Sharbats have a long history in the Persian cuisine with many variations. Ismail Gorgani wrote in his 12th century Persian book, Zakhireye Khawrazmshahi, which was very much influenced by Ibn Sina's book of Qanoon (Canon of Medicine), about sharbats such as sekanjabin, pomegranate, etc. These sugar-sweetened drinks may be made with fruits, vegetables, herbal seeds, rose water and saffron. Now that we are told not to eat too much sugar and almost everyone is concerned about not becoming diabetic, I reduced the amount of sugar in this recipe compared to the recipe that was used in our home growing up. You may want to adjust the amount of sugar/sugar syrup to your taste and your diet. You can also substitute honey for sugar. I should point out that the authentic Iranian way of adding sugar to any sharbat is to make a sugar syrup first. For sugar syrup, add a cup of sugar to a cup of water in a small pan, bring to a gentle boil on medium-high heat, stir until sugar is completely dissolved. Lower the heat and simmer for another 15-20 minutes until the syrup is reduced and thickens a bit.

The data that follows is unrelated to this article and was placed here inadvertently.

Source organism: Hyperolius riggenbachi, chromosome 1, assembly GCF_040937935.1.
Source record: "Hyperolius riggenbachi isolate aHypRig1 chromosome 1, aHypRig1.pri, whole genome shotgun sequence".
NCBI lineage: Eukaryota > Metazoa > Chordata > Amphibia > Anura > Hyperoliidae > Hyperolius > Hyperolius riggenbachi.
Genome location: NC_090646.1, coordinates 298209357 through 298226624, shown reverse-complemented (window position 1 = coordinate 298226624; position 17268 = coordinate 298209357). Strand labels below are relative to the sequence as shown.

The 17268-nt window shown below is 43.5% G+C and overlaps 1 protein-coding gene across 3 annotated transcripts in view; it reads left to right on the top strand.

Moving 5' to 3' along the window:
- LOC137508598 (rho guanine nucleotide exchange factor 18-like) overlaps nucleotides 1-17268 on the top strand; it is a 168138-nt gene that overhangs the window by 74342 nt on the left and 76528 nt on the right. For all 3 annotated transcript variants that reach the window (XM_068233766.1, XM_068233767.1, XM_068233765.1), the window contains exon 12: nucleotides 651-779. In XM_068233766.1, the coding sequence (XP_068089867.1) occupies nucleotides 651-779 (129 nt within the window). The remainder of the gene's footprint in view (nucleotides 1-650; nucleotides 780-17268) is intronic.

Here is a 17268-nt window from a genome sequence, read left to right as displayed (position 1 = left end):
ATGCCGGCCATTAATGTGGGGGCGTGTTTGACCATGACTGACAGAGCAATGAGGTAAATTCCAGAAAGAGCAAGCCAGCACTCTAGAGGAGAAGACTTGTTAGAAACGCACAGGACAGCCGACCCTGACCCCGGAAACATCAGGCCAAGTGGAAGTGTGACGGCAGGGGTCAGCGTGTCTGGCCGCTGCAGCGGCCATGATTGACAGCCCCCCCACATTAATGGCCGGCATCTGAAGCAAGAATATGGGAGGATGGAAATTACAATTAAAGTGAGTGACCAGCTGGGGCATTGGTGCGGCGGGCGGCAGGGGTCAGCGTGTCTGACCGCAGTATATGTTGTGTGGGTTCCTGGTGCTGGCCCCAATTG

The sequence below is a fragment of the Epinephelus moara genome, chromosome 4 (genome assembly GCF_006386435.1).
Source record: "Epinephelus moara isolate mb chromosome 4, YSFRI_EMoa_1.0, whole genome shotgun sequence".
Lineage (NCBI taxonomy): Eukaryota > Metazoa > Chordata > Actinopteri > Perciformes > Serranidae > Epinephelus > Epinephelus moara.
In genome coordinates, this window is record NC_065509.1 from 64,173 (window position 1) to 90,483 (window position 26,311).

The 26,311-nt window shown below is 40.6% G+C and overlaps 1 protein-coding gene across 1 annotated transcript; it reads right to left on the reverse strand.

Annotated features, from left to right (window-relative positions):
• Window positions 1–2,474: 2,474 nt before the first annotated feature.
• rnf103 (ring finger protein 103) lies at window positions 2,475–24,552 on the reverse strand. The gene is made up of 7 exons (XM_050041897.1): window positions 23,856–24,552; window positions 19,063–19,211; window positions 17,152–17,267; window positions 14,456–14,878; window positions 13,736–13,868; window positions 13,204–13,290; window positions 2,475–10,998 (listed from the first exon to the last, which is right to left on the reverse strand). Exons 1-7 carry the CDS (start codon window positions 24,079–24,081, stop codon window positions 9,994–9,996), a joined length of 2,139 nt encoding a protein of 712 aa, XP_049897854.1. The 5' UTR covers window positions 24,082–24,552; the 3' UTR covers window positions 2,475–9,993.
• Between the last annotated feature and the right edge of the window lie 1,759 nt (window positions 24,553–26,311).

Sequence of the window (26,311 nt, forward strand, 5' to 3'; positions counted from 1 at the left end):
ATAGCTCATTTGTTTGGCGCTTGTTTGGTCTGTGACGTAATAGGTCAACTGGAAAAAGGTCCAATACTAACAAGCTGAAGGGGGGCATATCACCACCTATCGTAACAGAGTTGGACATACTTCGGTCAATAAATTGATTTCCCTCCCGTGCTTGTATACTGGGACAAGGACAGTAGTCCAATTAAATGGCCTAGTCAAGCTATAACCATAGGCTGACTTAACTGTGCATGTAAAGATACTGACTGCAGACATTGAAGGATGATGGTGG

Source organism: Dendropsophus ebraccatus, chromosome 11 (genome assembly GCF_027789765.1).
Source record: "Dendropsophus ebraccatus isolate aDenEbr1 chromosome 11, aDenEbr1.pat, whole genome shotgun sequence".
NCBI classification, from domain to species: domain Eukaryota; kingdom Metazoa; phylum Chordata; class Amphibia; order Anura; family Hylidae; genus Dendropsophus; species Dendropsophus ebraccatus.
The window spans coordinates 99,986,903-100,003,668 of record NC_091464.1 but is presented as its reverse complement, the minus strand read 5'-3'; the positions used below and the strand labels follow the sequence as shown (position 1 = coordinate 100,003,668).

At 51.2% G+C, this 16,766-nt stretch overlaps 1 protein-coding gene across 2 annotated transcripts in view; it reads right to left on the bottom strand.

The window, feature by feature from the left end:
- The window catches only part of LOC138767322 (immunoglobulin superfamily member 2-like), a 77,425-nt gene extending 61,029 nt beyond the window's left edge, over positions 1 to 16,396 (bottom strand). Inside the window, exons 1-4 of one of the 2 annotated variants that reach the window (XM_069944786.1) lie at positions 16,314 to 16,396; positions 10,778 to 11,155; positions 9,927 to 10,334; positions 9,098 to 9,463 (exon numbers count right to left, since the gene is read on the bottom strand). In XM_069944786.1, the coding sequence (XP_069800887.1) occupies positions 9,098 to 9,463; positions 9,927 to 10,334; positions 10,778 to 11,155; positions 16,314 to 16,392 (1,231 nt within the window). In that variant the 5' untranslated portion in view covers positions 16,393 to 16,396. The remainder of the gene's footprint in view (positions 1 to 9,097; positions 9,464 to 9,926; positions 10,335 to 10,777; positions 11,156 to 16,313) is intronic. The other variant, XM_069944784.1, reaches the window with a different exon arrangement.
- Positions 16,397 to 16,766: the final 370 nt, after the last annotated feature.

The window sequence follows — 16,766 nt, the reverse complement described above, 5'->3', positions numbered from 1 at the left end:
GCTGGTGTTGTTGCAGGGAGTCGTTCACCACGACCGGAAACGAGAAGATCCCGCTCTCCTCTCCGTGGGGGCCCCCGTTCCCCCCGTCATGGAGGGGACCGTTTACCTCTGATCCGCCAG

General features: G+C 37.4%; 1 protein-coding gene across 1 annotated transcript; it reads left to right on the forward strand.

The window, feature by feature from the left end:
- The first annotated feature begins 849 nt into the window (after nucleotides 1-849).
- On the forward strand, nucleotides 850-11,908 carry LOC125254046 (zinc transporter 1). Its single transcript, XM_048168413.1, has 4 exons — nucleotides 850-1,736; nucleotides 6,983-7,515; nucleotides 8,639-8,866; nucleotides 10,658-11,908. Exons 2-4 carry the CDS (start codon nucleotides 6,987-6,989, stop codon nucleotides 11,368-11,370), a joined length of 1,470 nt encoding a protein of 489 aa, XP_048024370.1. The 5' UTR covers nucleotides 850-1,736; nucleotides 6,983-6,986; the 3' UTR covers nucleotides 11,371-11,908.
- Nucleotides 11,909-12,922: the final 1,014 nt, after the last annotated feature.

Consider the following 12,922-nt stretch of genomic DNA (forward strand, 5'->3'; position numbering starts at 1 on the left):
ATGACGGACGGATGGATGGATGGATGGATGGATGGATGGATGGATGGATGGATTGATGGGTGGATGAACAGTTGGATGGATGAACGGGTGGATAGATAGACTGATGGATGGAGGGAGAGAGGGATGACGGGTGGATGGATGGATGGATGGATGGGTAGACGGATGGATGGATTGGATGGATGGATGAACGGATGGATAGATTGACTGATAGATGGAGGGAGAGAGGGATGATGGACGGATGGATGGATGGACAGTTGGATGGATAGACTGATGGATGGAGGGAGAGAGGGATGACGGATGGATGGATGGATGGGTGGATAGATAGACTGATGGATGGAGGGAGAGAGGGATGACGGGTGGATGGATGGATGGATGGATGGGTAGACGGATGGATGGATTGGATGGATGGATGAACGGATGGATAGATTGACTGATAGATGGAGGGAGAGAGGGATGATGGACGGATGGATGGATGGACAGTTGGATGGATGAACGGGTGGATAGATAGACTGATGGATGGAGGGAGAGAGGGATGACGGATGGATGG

Sharbat-e Tokhme Sharbati
2-3 teaspoons tokhme sharbati (chia seeds), can be found in Iranian/Persian markets
2 cups cool water
2 tablespoons sugar
1 tablespoon rose water
A few drops of fresh squeezed lime or lemon juice
- Stir the sugar in 1/2 cup of warm water until fully dissolved or use a couple of tablespoons of the sugar syrup as explained above.
- Combine the seeds, water and the dissolved sugar, refrigerate for at least 2 hours for the seeds to plump up.
- Add the rose water and a few drops of lime juice to taste. The drink is best served cold.